# How did Cowen and Tabarrok calculate the probability of Hewlett-Packard sales?

The discussion on prediction markets in the chapter on the price system in Tyler Cowen and Alex Tabarrok's Modern Principles of Economics, Second Edition (pp. 123-124) contains the following paragraphs:

Members of HP’s sales team bought and sold shares that paidoff when sales fell within a certain range. A typical security would pay out $$\\\1$$, if and only if future sales were, say, between $$10,000$$ and $$15,000$$ units. Another might pay off if sales were between $$15,000$$ and $$20,000$$ units. The market con- tained $$10$$ types of securities—a range broad enough to include all the relevant possible sales outcomes.
By examining the prices of all $$10$$ shares, HP could assign a probability to any combination of outcomes. For example, if the price of the $$5,000–10,000$$ unit sales security was $$10$$ cents and the price of the $$10,000–15,000$$ unit sales security was $$20$$ cents, this suggests that the probability of selling $$5,000 –15,000$$ units was $$30\%$$.

How did the authors arrive at this figure of $$30\%$$?

• If people are willing to pay only 10 cents for a chance of getting a dollar, that means they think they're about 10% likely to get a dollar. Commented Apr 12, 2021 at 9:24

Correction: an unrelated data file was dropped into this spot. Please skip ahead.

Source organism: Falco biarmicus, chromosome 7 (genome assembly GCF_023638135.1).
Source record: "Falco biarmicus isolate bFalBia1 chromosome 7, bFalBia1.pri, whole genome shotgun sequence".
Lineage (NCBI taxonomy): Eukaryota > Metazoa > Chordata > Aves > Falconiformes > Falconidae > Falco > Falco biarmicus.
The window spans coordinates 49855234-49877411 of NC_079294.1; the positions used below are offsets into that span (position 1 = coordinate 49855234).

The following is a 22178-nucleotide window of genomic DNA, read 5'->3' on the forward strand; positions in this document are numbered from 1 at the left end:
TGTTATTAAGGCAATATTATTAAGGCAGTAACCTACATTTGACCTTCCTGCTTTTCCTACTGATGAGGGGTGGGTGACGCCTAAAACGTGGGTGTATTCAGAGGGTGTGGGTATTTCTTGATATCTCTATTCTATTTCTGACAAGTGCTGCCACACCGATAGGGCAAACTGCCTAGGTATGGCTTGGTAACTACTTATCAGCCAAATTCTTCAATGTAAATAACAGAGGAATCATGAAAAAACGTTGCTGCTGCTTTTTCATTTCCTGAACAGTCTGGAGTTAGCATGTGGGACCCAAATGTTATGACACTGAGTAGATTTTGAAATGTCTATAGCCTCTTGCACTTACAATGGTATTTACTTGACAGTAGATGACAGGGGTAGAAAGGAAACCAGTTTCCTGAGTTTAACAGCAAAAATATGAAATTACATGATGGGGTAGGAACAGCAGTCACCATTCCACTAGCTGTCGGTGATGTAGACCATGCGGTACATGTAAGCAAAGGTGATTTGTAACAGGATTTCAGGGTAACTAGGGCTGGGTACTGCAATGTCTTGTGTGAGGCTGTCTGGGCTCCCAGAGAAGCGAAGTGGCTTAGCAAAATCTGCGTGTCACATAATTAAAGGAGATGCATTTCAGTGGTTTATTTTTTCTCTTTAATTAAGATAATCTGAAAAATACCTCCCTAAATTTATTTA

It is this probability that is consistent with shares trading for their expected value. The expected value is given by: $$E(S_1+S_2)=E(S_1)+E(S_2)=p_1 \times1+p_2 \times1=p_1+p_2$$

where $$S_i$$ is the payment of share $$i$$, $$p_i$$ is the probability of payment of share $$i$$ (due to the sales figure falling in some range). So if the expected value is to equal the price of the security, then:

$$E(S_1+S_2)=P_1+P_2 \Rightarrow p_1+p_2=P_1+P_2$$

Where $$P_i$$ denotes the price of share $$i$$. So the probability of one of them paying off equals the sum of their prices (note that the events of share 1 and 2 paying off are mutually exclusive).

$$P_1=\\\0.20$$
$$P_2=\\\0.10$$